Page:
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BLM protest comes to Wantagh

Peaceful march, first for hamlet, includes Levittown

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“Peaceful protest. Peaceful protest. Peaceful protest.”

That sentiment reverberated through the streets of Wantagh and Levittown last Saturday as about 125 people marched in solidarity with the Black Lives Matter movement.

The chant alternated with others in an antiphon of protest as marchers shouted “No justice, no peace!” “Black lives matter!” and “If we don’t get no justice, you don’t get no quiet!”

March organizers said they hoped the event would spark debate and underscore the morals and values they believe in without resorting to any physical confrontation.

“Young people are called naïve,” Deana Davoudiasl (pronounced duh-voo-dee-AZZ-uhl) said with insistently raised voice through a microphone set up next to the parking lot of the Circle M Diner on Wantagh Avenue, where the protesters congregated. “Bring this energy to the voting booths. They will never call us naïve again!”

Davoudiasl, of Rockville Centre, representing Young Long Island for Justice, energized the crowd before the march. She echoed the need for real, tangible change starting at the local level.

Organizers of the event included Erik Chevez, Alanna Bayarin and Sabrie Mozé. Mozé, 23, who spent most of the march leading from the front, chronicled her upbringing in Levittown and in its schools. She attended Jonas E. Salk Middle School and General Douglas MacArthur High School. Her early childhood memories include being stereotyped for being black. Schools were the setting of more than one incident, she said.

“One thing I want to change is a zero-tolerance policy on racism,” said Mozé, of the Levittown Coalition for Change. “It should be a zero-tolerance policy, just like any [other] form of bullying is in our schools.”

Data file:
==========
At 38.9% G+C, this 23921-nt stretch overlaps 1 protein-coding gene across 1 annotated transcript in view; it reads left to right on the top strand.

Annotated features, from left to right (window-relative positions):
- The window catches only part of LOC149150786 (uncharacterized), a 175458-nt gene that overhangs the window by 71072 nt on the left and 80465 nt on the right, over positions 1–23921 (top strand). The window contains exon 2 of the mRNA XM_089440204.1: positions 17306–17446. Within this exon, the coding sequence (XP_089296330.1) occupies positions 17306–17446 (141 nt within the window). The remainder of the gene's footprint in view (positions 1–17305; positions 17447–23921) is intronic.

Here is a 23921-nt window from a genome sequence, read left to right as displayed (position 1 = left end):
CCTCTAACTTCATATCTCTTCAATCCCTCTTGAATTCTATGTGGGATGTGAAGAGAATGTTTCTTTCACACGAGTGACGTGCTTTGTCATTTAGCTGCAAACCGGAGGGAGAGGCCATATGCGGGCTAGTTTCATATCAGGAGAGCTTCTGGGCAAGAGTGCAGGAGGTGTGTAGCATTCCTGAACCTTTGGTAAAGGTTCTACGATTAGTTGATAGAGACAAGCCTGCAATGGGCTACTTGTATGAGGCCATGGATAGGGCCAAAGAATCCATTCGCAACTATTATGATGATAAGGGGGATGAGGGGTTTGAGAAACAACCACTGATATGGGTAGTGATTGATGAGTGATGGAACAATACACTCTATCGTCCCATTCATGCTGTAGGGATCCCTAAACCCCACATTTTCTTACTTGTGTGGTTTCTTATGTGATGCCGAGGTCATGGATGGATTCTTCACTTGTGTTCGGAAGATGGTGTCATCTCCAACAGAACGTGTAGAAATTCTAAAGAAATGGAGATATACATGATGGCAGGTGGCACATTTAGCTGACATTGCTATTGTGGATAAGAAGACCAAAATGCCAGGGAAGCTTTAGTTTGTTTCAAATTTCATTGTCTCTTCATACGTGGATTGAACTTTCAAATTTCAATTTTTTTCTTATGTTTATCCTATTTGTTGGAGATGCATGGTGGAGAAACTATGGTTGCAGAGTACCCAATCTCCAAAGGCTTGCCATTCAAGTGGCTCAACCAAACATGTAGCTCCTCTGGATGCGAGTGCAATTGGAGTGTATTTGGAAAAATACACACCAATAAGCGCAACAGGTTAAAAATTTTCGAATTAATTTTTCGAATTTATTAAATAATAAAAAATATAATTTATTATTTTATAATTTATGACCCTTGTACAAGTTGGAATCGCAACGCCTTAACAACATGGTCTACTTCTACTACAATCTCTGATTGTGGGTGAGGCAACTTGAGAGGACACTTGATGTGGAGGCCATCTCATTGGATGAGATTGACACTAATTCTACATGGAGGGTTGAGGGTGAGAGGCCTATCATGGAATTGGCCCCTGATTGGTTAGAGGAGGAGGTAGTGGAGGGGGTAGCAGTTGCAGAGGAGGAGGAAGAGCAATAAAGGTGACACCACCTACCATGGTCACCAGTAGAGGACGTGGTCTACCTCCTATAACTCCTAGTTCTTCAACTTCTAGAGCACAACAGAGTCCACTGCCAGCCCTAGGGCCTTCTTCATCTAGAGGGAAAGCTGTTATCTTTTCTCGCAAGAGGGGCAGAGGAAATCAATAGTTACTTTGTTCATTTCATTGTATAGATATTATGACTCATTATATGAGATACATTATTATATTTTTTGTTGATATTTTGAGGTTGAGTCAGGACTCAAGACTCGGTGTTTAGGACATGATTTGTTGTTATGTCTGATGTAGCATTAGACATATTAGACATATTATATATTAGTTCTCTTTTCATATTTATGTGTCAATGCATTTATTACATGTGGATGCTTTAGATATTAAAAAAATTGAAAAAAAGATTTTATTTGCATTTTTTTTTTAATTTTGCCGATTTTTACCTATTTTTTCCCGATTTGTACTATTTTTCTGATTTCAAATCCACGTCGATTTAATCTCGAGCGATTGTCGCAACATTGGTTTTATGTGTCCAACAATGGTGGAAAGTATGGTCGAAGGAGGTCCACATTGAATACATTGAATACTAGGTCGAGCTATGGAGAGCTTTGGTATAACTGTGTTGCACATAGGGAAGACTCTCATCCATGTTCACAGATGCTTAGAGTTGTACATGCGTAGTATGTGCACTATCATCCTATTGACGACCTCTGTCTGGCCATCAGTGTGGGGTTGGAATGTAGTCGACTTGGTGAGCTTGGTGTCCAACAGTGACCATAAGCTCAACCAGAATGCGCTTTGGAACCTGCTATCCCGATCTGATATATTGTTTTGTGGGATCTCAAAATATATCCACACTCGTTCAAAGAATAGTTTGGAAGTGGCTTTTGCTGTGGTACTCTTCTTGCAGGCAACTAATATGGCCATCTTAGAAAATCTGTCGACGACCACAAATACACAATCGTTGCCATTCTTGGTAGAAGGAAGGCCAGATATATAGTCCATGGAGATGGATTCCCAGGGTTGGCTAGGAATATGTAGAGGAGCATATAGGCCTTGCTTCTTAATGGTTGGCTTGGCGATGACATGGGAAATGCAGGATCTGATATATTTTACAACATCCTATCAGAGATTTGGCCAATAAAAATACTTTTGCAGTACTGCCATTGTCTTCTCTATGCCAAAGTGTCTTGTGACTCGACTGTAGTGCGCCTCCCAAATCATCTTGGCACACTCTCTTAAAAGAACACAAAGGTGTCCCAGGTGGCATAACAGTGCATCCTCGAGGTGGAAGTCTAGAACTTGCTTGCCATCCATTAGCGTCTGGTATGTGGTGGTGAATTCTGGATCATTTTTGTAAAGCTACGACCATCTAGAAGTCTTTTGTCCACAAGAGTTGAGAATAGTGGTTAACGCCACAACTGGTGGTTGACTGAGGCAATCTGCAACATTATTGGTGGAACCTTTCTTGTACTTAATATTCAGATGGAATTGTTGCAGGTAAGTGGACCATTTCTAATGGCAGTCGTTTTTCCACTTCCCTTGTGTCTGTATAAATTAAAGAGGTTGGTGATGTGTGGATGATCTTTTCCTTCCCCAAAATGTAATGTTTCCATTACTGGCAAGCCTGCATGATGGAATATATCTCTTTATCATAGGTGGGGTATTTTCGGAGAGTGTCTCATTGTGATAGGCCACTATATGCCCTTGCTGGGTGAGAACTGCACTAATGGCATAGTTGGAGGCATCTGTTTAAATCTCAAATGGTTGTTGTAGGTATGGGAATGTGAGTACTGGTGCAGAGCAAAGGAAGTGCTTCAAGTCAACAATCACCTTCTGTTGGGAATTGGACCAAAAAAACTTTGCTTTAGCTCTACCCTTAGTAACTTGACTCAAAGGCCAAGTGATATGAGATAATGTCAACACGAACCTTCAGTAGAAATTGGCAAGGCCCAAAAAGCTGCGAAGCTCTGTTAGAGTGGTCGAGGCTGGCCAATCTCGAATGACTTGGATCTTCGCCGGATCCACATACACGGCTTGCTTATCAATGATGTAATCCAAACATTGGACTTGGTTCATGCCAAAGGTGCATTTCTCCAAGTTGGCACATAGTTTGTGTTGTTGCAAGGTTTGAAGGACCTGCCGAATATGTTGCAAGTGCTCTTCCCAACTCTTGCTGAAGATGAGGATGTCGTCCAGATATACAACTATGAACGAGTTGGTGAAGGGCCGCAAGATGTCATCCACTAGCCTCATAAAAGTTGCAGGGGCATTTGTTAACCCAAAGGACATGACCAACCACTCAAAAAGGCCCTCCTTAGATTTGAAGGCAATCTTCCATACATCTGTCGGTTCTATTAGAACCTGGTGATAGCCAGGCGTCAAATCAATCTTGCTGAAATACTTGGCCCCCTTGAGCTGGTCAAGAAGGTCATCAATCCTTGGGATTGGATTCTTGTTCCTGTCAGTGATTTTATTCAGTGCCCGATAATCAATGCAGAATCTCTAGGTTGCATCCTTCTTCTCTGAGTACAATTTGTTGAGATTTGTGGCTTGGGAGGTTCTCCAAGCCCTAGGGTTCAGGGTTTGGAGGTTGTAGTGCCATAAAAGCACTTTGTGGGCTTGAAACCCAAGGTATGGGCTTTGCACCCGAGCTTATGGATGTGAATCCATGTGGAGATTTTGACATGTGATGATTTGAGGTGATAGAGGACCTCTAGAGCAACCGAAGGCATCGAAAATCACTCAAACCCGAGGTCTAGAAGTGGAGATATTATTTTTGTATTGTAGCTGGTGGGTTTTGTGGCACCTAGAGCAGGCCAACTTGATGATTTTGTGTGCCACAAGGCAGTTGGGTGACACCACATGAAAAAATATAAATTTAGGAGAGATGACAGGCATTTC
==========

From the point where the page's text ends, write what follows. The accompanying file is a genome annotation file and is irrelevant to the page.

Mozé didn’t just talk; she walked the walk — literally, with bullhorn in hand, challenging others to hear her voice and repeat her sentiments.

Like Mozé, Chevez, 26, a Levittown Coalition for Change colleague, grew up in Levittown and attended its schools. He is of mixed Latino-Arab heritage, and he, too, spoke of the racism and prejudice he had encountered.

“I’ve been asked about my green card since fifth grade,” Chevez said. “I was born in Rockville Centre. I really didn’t realize the level of racism I experienced here until I left.”

He described being followed by police officers at a concert when he was 15. He said he was grateful for social media and the spread of information and statistics he has seen during the past few weeks. For example, he recently learned about Black Wall Street and Juneteenth through the outpouring of information on social media.

“That’s another thing … we didn’t learn black history in school,” Chevez said. I didn’t have a single black teacher throughout my years of high school. Levittown is 88 percent white, which is an increase from 2012, when it was 83 percent white. I think there needs to be acknowledgement at administrative levels.”

The march proceeded down Wantagh Avenue, past MacArthur High School and Salk Middle School. The route was mapped out by organizers to pass a number of schools and administration buildings, to highlight the role of schools in both fostering and combating racism.

Nassau County police patrolled the march. Some officers led the demonstrators through traffic by driving in front of or behind them, redirecting oncoming vehicles. Other officers walked in front of the group or alongside it.

At two intersections, the protesters went down on one knee, a gesture of solidarity with the BLM movement. The circle of participants filled the intersection, stopping traffic, for just over a minute each time before continuing.

“We need to make our communities here on Long Island more integrated,” said protester Jeremiah Bennett. “Wouldn’t it be something [for] communities like Garden City and Hempstead — two towns that are right next to each other that are vastly different — if we could put those kids in schools together? Build a park so both black and white kids from both towns can go there? … I want to see more integration.”

Along the way, some residents — some on foot, others in passing vehicles — vocally expressed their opposed to the protesters. None of them marched along with the group for more than a few steps or made any attempt to disrupt the march before going back to the sidewalk, and there were no physical altercations.

“Do not engage. Record them,” organizers reiterated throughout the march. “Do not engage. This is a peaceful protest.”